MSU student with rare disorder will defy odds as he lines up for Boston Marathon
(Mankato, MN) – A 22-year-old Minnesota State Mankato student who will take his place at the 2019 Boston Marathon starting line has an incredible story behind his journey to get there.
Jacob Peterson has myoclonus-dystonia, a rare and disabling neurological movement disorder. He sometimes experiences uncontrollable jerking movements in his arms and upper body, tremors in his legs, involuntary blinking, muscle spasms in his neck, and anxiety.
“Dystonia doesn’t only affect you physically,” Peterson explained. “It affects you mentally, and it’s exhausting.”
But running is something that can make those symptoms disappear. And Peterson, it seems, was born to run. He inherited his love of running from his father and was in fact, born on marathon Sunday during the 1996 Olympics. When he was a child, he watched the Boston Marathon on TV. By 4th grade, he had a goal to run in a marathon.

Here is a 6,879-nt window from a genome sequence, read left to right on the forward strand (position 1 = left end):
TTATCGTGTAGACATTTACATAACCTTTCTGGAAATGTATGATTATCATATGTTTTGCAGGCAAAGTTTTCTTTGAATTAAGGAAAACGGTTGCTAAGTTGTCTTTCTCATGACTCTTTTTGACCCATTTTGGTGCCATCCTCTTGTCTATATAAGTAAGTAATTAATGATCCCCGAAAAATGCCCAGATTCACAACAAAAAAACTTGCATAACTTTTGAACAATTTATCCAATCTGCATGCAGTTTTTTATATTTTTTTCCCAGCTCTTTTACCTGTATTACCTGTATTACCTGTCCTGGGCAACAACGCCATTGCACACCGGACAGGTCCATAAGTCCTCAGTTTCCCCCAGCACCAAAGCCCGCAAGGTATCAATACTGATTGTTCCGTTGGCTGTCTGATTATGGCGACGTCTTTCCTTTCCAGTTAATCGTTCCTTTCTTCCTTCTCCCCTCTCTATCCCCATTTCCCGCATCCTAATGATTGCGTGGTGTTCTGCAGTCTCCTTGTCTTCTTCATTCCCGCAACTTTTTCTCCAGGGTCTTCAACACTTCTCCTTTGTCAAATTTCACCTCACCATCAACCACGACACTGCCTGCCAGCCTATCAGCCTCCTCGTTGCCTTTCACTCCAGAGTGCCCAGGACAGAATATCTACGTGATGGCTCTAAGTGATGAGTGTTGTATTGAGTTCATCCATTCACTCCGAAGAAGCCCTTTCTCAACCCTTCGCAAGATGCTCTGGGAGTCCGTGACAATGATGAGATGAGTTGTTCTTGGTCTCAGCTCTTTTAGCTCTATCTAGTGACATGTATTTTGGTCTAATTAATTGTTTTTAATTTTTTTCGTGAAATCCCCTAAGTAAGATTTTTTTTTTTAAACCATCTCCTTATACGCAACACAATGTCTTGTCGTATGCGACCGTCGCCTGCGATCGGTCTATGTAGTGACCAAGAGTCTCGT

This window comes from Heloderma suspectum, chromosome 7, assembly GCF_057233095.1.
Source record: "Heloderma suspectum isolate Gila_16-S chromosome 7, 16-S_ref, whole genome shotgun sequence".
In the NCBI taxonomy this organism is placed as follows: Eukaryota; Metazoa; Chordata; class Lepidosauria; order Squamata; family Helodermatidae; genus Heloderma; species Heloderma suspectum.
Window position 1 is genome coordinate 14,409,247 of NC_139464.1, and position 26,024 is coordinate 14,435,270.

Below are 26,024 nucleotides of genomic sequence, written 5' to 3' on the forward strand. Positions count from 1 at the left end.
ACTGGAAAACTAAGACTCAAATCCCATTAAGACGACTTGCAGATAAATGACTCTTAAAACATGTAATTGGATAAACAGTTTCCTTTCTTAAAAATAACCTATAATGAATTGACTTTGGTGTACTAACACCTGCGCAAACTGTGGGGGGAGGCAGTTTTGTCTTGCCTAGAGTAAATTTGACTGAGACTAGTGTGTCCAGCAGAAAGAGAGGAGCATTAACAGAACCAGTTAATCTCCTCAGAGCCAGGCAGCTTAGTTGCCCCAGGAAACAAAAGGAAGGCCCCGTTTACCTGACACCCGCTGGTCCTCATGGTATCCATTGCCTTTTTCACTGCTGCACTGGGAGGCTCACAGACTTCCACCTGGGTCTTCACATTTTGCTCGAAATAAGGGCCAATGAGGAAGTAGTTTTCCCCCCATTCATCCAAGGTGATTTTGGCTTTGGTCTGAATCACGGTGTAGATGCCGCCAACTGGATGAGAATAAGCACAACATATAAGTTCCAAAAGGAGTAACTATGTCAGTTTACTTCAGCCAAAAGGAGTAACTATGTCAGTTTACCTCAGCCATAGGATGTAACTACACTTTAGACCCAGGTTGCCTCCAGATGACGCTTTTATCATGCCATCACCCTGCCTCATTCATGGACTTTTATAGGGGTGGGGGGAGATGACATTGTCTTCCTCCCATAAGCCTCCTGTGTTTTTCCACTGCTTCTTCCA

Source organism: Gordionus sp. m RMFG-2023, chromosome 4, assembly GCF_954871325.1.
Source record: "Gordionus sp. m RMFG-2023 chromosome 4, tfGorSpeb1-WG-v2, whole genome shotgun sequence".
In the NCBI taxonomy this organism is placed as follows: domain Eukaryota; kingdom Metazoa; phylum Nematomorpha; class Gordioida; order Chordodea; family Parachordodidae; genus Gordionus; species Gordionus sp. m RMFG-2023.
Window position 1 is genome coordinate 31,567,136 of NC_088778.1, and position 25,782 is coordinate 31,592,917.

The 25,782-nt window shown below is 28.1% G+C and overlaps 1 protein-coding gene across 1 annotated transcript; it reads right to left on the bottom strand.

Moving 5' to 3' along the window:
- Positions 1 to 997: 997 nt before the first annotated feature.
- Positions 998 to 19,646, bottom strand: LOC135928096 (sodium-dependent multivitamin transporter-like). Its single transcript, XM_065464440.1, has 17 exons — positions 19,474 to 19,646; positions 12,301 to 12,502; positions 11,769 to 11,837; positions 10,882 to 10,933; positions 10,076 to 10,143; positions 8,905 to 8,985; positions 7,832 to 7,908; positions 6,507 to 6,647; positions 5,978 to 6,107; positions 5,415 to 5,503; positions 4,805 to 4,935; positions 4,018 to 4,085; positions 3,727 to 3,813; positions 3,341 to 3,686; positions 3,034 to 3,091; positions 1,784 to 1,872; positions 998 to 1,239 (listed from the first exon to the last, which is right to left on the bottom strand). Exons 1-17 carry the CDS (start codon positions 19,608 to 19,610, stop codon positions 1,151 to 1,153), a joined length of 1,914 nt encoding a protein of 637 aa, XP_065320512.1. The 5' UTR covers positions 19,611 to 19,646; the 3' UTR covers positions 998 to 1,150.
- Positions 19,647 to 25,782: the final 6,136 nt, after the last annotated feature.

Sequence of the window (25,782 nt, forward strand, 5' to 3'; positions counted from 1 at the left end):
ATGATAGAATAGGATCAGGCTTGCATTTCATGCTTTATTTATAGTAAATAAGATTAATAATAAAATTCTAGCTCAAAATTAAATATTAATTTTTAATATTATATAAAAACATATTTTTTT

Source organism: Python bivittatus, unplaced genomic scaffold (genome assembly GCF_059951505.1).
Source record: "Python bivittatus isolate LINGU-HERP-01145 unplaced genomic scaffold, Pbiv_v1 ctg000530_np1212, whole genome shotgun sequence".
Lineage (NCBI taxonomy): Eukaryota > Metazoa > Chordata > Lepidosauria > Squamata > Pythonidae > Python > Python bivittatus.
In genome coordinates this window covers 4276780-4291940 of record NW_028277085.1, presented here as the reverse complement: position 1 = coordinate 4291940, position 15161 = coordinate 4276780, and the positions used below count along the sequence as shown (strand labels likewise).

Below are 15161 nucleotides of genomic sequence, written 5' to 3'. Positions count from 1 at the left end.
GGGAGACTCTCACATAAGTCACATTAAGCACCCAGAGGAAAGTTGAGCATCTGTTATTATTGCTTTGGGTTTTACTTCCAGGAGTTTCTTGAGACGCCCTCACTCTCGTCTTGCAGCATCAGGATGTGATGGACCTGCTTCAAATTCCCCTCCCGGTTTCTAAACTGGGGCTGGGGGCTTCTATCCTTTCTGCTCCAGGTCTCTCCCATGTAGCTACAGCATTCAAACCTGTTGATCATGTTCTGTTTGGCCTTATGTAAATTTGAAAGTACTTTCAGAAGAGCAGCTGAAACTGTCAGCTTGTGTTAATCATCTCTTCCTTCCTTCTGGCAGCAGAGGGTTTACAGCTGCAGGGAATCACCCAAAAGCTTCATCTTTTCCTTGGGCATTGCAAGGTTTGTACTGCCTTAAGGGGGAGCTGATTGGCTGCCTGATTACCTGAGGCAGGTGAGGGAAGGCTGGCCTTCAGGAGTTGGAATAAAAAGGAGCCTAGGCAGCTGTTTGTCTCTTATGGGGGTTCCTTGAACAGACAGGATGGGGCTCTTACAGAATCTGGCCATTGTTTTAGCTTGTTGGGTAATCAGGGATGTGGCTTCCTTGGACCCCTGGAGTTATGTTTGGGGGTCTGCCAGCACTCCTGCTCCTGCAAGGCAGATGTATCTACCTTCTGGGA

While Peterson was training for the Twin Cities Marathon to qualify for Boston, he was assaulted. He was injured so severely that his jaw was broken in multiple places. But Peterson kept on pushing: “I thought if I can get through that, and I can get through dystonia, I can run a marathon,” he said. The assault made qualifying for the Boston Marathon even more meaningful.
“I want to spread awareness, and run on behalf of those with dystonia who can’t. My case is not as severe as other people I have met,” said Peterson.
Peterson has started a Go Fund Me page has been started to benefit the Dystonia Medical Research Foundation. He is a senior at MSU and is expected to graduate in May 2019 with a degree in sports management.
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